Nabilah Ahmed, who plays the narrator, is brilliant. J Reese

My first thought after watching one full-length play is rarely ever "I would now like to watch another play!" But that's just the kind of sick fun Forward Flux producer Wesley Frugé is offering over at West of Lenin for the next few weeks. For $50 (or else $35 per show) you can watch a double feature of two music-forward plays. The first is the world premiere of las mariposas y los muertos by Benjamin Benne. The second is the Northwest premiere of No More Sad Things by Hansol Jung.

Skip the first one, but see the second. It will surprise you.

Benne's play, the one you should skip, is about a trio of young women who start a rock band called Las Mariposas. He does find some real tension in the band's struggle to achieve fame without selling out their Latina heritage along the way. (Note: About one-sixth of the play is in Spanish.) But for all the right-on righteousness of the play's politics and casting choices, lots of characters tell each other exactly how they feel, lots of woke-speak chokes the dialogue, and lots of linguistic choices flatten the characters out. The actors, all good performers, did what they could with the language but never really settled into it.

Jung's No More Sad Things, however, is hilarious, tender, and all the more impressive given its unacceptable subject matter: It's about a 32-year-old white woman who finds out that a hunky Hawaiian boy she had sex with on a beach in Maui is 15 years old.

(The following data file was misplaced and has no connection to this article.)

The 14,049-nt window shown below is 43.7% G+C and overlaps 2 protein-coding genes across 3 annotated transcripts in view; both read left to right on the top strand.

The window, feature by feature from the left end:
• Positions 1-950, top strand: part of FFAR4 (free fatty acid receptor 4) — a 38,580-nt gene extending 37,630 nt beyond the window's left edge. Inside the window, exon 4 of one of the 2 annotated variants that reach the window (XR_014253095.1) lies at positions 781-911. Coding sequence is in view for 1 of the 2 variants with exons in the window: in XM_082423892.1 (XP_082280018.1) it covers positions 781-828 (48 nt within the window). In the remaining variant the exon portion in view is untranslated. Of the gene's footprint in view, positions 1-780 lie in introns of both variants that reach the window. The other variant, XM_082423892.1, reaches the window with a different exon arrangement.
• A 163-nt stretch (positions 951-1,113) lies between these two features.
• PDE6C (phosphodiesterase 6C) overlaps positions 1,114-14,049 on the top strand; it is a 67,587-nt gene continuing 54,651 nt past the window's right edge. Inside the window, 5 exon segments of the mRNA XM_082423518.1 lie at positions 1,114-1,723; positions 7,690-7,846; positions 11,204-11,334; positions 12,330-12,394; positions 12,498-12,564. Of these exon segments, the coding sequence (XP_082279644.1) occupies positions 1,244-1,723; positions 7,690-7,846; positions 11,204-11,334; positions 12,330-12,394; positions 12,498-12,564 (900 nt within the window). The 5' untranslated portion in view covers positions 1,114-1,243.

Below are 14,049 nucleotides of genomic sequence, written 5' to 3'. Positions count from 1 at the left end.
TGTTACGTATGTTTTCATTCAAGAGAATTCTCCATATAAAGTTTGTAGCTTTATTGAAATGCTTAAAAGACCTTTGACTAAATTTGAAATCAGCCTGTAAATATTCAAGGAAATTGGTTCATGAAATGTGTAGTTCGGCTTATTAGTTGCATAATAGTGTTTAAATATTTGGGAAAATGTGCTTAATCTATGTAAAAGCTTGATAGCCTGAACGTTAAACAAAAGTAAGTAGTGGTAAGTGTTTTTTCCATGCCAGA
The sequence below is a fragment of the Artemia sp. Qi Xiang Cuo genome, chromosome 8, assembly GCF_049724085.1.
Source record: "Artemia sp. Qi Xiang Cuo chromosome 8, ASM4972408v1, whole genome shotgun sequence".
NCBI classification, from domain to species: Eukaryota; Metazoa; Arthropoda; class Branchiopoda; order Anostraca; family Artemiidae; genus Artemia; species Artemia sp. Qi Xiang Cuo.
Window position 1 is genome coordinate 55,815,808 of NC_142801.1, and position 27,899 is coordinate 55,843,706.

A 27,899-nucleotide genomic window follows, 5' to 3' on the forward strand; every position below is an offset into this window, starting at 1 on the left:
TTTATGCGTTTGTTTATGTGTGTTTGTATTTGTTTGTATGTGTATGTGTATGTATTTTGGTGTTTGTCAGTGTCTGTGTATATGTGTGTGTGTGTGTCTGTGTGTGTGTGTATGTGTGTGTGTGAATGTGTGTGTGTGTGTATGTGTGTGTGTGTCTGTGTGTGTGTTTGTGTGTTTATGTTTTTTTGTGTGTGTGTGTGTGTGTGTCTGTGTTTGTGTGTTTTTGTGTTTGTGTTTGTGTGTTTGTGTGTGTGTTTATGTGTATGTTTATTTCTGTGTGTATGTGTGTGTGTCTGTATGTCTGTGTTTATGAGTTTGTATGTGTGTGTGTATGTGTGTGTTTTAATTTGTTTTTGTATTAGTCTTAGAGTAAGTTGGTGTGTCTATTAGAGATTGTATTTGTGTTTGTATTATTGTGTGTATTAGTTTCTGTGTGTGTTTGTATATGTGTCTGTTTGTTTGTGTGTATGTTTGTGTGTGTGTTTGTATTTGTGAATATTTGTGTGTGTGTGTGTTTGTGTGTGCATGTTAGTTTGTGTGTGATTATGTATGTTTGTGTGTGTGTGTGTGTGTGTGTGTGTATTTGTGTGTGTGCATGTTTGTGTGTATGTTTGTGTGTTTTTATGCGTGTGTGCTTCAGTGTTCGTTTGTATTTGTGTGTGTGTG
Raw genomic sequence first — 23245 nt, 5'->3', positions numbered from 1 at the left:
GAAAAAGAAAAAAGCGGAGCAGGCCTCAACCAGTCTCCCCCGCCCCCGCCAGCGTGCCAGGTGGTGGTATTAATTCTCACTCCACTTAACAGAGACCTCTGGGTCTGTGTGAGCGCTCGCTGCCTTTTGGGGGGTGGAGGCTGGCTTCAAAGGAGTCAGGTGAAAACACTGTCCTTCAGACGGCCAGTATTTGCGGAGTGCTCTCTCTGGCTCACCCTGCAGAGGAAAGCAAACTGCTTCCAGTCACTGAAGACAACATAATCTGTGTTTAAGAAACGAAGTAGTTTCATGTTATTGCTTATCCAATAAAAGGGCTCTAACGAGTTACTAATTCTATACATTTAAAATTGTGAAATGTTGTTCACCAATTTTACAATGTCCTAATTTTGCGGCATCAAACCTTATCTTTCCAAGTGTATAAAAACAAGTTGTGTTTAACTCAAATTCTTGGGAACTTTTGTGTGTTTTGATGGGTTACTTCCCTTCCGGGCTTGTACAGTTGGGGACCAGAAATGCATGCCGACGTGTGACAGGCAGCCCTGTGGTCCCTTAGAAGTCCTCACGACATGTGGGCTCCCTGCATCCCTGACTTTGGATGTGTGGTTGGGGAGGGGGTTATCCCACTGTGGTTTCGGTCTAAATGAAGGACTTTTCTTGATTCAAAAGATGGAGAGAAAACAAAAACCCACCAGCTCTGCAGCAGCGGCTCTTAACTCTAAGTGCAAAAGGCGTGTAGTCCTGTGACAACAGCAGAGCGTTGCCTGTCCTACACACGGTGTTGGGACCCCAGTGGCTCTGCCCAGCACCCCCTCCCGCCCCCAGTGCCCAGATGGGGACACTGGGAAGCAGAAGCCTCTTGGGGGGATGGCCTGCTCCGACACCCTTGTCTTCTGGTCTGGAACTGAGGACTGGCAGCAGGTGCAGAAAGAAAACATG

The actor who plays the confident 15-year-old "waterman" Kahekili (his real name is Lance Valdez and he's 23), looks to be twice the size of Kiki Abba, who plays the completely broken and pathetic 32-year-old Jessiee (there's a whole thing about the spelling of her name). It was hard to internalize the age difference due to Valdez's sheer size and his character's relative emotional stability. (A similar dynamic was at play in the infamous case of Mary Kay Letourneau.) I was only reminded of Kahekili's age when Jessiee would pause during some sun-drenched moment and upbraid herself about it. Abba's comedic sensibilities are extraordinary, and the language Jung gives her is charming, surprising, and occasionally quite beautiful—and also lightly obscene. The characters joke about the age difference constantly: "You're too old to be my mother," Kahekili says at one point.

Would I feel sympathetic if the genders and sizes were reversed? I don't think so. I think I would hate the man and decry the unfair power dynamics. Which makes it interesting, complicated art. Its theme is that seeking "happiness" is a perverse human endeavor.

The other reason you should see this is because of Nabilah Ahmed's performance. She plays a ukulele-strumming Puckish figure who narrates and plays bit characters. She's so talented and poised and funny and in control of her body that I kept being blown away by her casual brilliance—and you will be, too. Note to casting directors of Seattle: Give this person jobs and money.